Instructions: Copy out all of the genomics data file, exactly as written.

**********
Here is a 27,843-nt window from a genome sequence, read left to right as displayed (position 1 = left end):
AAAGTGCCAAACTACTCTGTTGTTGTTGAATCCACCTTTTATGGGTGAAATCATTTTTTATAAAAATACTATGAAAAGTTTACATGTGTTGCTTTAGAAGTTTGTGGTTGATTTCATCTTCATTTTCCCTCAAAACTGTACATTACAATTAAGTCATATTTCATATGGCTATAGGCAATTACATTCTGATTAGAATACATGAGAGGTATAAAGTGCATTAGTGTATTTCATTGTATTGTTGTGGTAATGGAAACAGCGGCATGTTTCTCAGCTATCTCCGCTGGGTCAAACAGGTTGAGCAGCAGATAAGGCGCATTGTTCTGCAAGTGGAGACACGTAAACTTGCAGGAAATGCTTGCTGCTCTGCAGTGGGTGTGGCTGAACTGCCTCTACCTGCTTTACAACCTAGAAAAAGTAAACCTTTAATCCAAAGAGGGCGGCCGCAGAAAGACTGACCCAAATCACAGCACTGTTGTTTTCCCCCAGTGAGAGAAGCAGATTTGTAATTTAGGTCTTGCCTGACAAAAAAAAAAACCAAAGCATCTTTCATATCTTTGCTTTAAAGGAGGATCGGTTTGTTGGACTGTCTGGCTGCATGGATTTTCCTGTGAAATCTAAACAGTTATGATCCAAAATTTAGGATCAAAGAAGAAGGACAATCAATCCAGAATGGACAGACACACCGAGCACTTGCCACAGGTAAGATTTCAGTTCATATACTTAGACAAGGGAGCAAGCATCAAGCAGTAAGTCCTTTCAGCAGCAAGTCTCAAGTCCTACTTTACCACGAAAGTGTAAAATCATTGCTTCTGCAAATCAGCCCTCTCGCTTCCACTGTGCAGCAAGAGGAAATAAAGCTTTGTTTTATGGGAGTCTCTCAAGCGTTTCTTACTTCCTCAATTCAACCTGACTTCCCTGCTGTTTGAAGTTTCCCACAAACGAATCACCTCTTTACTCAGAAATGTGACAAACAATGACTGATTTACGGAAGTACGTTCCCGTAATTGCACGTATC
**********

Here is a 27,843-nt window from a genome sequence, read left to right as displayed (position 1 = left end):
AAAGTGCCAAACTACTCTGTTGTTGTTGAATCCACCTTTTATGGGTGAAATCATTTTTTATAAAAATACTATGAAAAGTTTACATGTGTTGCTTTAGAAGTTTGTGGTTGATTTCATCTTCATTTTCCCTCAAAACTGTACATTACAATTAAGTCATATTTCATATGGCTATAGGCAATTACATTCTGATTAGAATACATGAGAGGTATAAAGTGCATTAGTGTATTTCATTGTATTGTTGTGGTAATGGAAACAGCGGCATGTTTCTCAGCTATCTCCGCTGGGTCAAACAGGTTGAGCAGCAGATAAGGCGCATTGTTCTGCAAGTGGAGACACGTAAACTTGCAGGAAATGCTTGCTGCTCTGCAGTGGGTGTGGCTGAACTGCCTCTACCTGCTTTACAACCTAGAAAAAGTAAACCTTTAATCCAAAGAGGGCGGCCGCAGAAAGACTGACCCAAATCACAGCACTGTTGTTTTCCCCCAGTGAGAGAAGCAGATTTGTAATTTAGGTCTTGCCTGACAAAAAAAAAAACCAAAGCATCTTTCATATCTTTGCTTTAAAGGAGGATCGGTTTGTTGGACTGTCTGGCTGCATGGATTTTCCTGTGAAATCTAAACAGTTATGATCCAAAATTTAGGATCAAAGAAGAAGGACAATCAATCCAGAATGGACAGACACACCGAGCACTTGCCACAGGTAAGATTTCAGTTCATATACTTAGACAAGGGAGCAAGCATCAAGCAGTAAGTCCTTTCAGCAGCAAGTCTCAAGTCCTACTTTACCACGAAAGTGTAAAATCATTGCTTCTGCAAATCAGCCCTCTCGCTTCCACTGTGCAGCAAGAGGAAATAAAGCTTTGTTTTATGGGAGTCTCTCAAGCGTTTCTTACTTCCTCAATTCAACCTGACTTCCCTGCTGTTTGAAGTTTCCCACAAACGAATCACCTCTTTACTCAGAAATGTGACAAACAATGACTGATTTACGGAAGTACGTTCCCGTAATTGCACGTATC